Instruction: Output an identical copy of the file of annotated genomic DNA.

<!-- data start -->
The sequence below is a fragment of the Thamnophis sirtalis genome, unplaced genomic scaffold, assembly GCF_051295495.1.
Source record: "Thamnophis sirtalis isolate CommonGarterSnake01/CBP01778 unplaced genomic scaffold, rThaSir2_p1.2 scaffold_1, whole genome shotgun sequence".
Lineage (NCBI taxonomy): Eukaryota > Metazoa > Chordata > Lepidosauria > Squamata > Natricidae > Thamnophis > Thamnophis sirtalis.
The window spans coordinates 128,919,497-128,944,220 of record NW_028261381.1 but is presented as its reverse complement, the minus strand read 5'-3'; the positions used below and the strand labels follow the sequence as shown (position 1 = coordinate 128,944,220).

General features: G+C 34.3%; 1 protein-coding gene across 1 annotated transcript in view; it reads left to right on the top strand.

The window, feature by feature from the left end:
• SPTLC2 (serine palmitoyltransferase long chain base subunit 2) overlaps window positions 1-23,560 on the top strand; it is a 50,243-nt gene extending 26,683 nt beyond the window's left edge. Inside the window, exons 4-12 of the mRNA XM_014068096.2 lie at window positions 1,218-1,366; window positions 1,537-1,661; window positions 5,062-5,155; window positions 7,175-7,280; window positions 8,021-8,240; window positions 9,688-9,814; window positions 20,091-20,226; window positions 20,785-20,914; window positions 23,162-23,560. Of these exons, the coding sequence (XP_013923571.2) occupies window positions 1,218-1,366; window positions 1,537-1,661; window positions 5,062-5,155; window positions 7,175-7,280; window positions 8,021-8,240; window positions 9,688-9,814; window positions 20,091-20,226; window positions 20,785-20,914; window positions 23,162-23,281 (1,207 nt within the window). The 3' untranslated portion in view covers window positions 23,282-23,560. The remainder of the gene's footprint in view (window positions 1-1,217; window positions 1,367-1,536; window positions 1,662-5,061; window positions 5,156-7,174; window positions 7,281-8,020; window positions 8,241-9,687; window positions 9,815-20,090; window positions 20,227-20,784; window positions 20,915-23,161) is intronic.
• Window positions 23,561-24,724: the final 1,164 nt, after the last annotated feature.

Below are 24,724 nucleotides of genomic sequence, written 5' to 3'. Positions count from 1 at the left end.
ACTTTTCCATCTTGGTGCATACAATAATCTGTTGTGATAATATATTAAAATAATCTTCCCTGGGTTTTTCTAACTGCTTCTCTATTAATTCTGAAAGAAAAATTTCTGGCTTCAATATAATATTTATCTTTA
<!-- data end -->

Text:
The sequence below is a fragment of the Thamnophis sirtalis genome, unplaced genomic scaffold, assembly GCF_051295495.1.
Source record: "Thamnophis sirtalis isolate CommonGarterSnake01/CBP01778 unplaced genomic scaffold, rThaSir2_p1.2 scaffold_1, whole genome shotgun sequence".
Lineage (NCBI taxonomy): Eukaryota > Metazoa > Chordata > Lepidosauria > Squamata > Natricidae > Thamnophis > Thamnophis sirtalis.
The window spans coordinates 128,919,497-128,944,220 of record NW_028261381.1 but is presented as its reverse complement, the minus strand read 5'-3'; the positions used below and the strand labels follow the sequence as shown (position 1 = coordinate 128,944,220).

General features: G+C 34.3%; 1 protein-coding gene across 1 annotated transcript in view; it reads left to right on the top strand.

The window, feature by feature from the left end:
• SPTLC2 (serine palmitoyltransferase long chain base subunit 2) overlaps window positions 1-23,560 on the top strand; it is a 50,243-nt gene extending 26,683 nt beyond the window's left edge. Inside the window, exons 4-12 of the mRNA XM_014068096.2 lie at window positions 1,218-1,366; window positions 1,537-1,661; window positions 5,062-5,155; window positions 7,175-7,280; window positions 8,021-8,240; window positions 9,688-9,814; window positions 20,091-20,226; window positions 20,785-20,914; window positions 23,162-23,560. Of these exons, the coding sequence (XP_013923571.2) occupies window positions 1,218-1,366; window positions 1,537-1,661; window positions 5,062-5,155; window positions 7,175-7,280; window positions 8,021-8,240; window positions 9,688-9,814; window positions 20,091-20,226; window positions 20,785-20,914; window positions 23,162-23,281 (1,207 nt within the window). The 3' untranslated portion in view covers window positions 23,282-23,560. The remainder of the gene's footprint in view (window positions 1-1,217; window positions 1,367-1,536; window positions 1,662-5,061; window positions 5,156-7,174; window positions 7,281-8,020; window positions 8,241-9,687; window positions 9,815-20,090; window positions 20,227-20,784; window positions 20,915-23,161) is intronic.
• Window positions 23,561-24,724: the final 1,164 nt, after the last annotated feature.

Below are 24,724 nucleotides of genomic sequence, written 5' to 3'. Positions count from 1 at the left end.
ACTTTTCCATCTTGGTGCATACAATAATCTGTTGTGATAATATATTAAAATAATCTTCCCTGGGTTTTTCTAACTGCTTCTCTATTAATTCTGAAAGAAAAATTTCTGGCTTCAATATAATATTTATCTTTA